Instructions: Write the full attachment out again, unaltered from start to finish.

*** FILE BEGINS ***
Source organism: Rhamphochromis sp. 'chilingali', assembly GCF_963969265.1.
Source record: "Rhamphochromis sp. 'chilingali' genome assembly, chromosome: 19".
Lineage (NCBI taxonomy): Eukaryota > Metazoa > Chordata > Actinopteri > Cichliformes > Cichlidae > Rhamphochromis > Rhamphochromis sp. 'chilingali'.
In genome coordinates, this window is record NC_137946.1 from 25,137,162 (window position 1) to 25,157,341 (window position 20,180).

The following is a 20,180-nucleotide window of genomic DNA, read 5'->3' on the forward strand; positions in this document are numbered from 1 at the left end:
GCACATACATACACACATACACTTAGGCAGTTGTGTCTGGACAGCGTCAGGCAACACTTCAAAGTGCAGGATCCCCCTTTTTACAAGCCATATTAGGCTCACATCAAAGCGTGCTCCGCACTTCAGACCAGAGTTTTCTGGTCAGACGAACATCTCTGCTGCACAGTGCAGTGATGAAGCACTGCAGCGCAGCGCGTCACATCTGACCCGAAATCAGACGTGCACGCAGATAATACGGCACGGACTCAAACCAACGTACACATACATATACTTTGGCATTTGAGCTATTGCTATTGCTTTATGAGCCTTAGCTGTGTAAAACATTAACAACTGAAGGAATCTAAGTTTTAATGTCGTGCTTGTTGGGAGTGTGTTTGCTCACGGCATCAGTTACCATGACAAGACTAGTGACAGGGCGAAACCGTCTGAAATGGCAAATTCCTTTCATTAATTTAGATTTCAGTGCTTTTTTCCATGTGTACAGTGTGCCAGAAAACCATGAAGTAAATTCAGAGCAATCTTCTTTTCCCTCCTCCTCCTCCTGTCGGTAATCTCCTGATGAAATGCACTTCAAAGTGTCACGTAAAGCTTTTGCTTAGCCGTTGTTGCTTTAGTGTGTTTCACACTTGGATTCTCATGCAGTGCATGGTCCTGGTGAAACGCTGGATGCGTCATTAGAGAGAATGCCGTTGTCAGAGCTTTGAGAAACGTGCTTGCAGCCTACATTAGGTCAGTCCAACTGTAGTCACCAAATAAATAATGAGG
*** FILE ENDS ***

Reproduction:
Source organism: Rhamphochromis sp. 'chilingali', assembly GCF_963969265.1.
Source record: "Rhamphochromis sp. 'chilingali' genome assembly, chromosome: 19".
Lineage (NCBI taxonomy): Eukaryota > Metazoa > Chordata > Actinopteri > Cichliformes > Cichlidae > Rhamphochromis > Rhamphochromis sp. 'chilingali'.
In genome coordinates, this window is record NC_137946.1 from 25,137,162 (window position 1) to 25,157,341 (window position 20,180).

The following is a 20,180-nucleotide window of genomic DNA, read 5'->3' on the forward strand; positions in this document are numbered from 1 at the left end:
GCACATACATACACACATACACTTAGGCAGTTGTGTCTGGACAGCGTCAGGCAACACTTCAAAGTGCAGGATCCCCCTTTTTACAAGCCATATTAGGCTCACATCAAAGCGTGCTCCGCACTTCAGACCAGAGTTTTCTGGTCAGACGAACATCTCTGCTGCACAGTGCAGTGATGAAGCACTGCAGCGCAGCGCGTCACATCTGACCCGAAATCAGACGTGCACGCAGATAATACGGCACGGACTCAAACCAACGTACACATACATATACTTTGGCATTTGAGCTATTGCTATTGCTTTATGAGCCTTAGCTGTGTAAAACATTAACAACTGAAGGAATCTAAGTTTTAATGTCGTGCTTGTTGGGAGTGTGTTTGCTCACGGCATCAGTTACCATGACAAGACTAGTGACAGGGCGAAACCGTCTGAAATGGCAAATTCCTTTCATTAATTTAGATTTCAGTGCTTTTTTCCATGTGTACAGTGTGCCAGAAAACCATGAAGTAAATTCAGAGCAATCTTCTTTTCCCTCCTCCTCCTCCTGTCGGTAATCTCCTGATGAAATGCACTTCAAAGTGTCACGTAAAGCTTTTGCTTAGCCGTTGTTGCTTTAGTGTGTTTCACACTTGGATTCTCATGCAGTGCATGGTCCTGGTGAAACGCTGGATGCGTCATTAGAGAGAATGCCGTTGTCAGAGCTTTGAGAAACGTGCTTGCAGCCTACATTAGGTCAGTCCAACTGTAGTCACCAAATAAATAATGAGG